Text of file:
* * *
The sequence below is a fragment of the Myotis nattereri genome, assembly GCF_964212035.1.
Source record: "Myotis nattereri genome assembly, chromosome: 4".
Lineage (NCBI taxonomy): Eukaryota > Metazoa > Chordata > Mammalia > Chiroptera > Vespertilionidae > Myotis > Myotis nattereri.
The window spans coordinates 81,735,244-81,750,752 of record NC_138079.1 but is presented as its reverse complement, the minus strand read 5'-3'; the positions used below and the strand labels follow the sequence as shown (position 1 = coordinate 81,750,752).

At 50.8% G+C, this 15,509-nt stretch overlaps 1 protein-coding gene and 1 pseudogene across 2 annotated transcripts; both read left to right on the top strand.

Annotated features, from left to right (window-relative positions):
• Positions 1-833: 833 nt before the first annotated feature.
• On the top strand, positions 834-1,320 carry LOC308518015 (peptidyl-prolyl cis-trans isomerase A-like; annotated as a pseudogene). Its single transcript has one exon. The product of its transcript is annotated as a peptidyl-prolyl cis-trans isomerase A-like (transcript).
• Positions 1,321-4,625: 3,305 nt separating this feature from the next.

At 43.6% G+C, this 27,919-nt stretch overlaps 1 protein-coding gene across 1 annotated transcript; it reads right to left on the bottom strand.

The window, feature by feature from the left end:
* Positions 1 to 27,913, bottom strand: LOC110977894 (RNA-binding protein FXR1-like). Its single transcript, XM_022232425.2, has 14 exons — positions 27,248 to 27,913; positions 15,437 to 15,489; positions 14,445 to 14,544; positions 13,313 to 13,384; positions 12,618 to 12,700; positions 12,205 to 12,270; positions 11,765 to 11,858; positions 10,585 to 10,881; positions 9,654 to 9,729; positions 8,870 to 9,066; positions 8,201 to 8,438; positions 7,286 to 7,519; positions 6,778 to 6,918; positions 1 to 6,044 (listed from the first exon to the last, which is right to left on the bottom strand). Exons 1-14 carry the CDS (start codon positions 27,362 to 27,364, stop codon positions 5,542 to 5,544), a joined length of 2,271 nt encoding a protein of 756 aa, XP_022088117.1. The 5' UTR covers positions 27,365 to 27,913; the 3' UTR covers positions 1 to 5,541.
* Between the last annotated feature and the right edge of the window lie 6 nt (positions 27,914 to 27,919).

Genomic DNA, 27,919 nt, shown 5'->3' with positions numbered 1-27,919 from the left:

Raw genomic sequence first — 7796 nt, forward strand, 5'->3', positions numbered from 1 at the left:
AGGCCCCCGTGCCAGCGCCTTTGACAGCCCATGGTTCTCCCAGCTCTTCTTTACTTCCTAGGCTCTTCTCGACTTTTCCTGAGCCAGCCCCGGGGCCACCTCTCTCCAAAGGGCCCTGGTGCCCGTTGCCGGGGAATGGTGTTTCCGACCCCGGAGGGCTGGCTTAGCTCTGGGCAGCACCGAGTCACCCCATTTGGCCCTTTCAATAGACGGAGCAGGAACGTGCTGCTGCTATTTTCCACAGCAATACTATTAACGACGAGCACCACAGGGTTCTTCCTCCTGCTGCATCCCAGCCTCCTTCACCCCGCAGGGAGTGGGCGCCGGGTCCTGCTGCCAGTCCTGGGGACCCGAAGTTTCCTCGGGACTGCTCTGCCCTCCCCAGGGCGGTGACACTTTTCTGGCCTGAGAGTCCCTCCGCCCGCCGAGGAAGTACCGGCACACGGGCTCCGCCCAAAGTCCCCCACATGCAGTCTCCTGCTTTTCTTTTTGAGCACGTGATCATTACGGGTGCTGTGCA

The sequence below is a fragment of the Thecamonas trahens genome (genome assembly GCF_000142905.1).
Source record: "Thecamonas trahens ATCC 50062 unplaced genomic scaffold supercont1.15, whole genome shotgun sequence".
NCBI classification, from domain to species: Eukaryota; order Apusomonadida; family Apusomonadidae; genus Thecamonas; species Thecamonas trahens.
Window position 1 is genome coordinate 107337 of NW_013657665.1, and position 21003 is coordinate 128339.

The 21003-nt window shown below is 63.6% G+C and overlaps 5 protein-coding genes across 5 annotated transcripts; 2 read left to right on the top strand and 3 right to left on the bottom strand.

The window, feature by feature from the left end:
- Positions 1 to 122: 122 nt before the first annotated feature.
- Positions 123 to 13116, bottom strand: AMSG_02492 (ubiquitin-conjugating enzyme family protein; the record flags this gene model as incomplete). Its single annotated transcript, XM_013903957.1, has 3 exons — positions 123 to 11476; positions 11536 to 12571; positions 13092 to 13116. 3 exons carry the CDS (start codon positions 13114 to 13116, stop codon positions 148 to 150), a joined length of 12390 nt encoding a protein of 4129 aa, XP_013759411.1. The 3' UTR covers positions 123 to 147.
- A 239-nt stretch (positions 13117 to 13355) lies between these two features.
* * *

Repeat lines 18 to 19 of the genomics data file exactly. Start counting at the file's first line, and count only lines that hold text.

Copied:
Source record: "Thecamonas trahens ATCC 50062 unplaced genomic scaffold supercont1.15, whole genome shotgun sequence".
NCBI classification, from domain to species: Eukaryota; order Apusomonadida; family Apusomonadidae; genus Thecamonas; species Thecamonas trahens.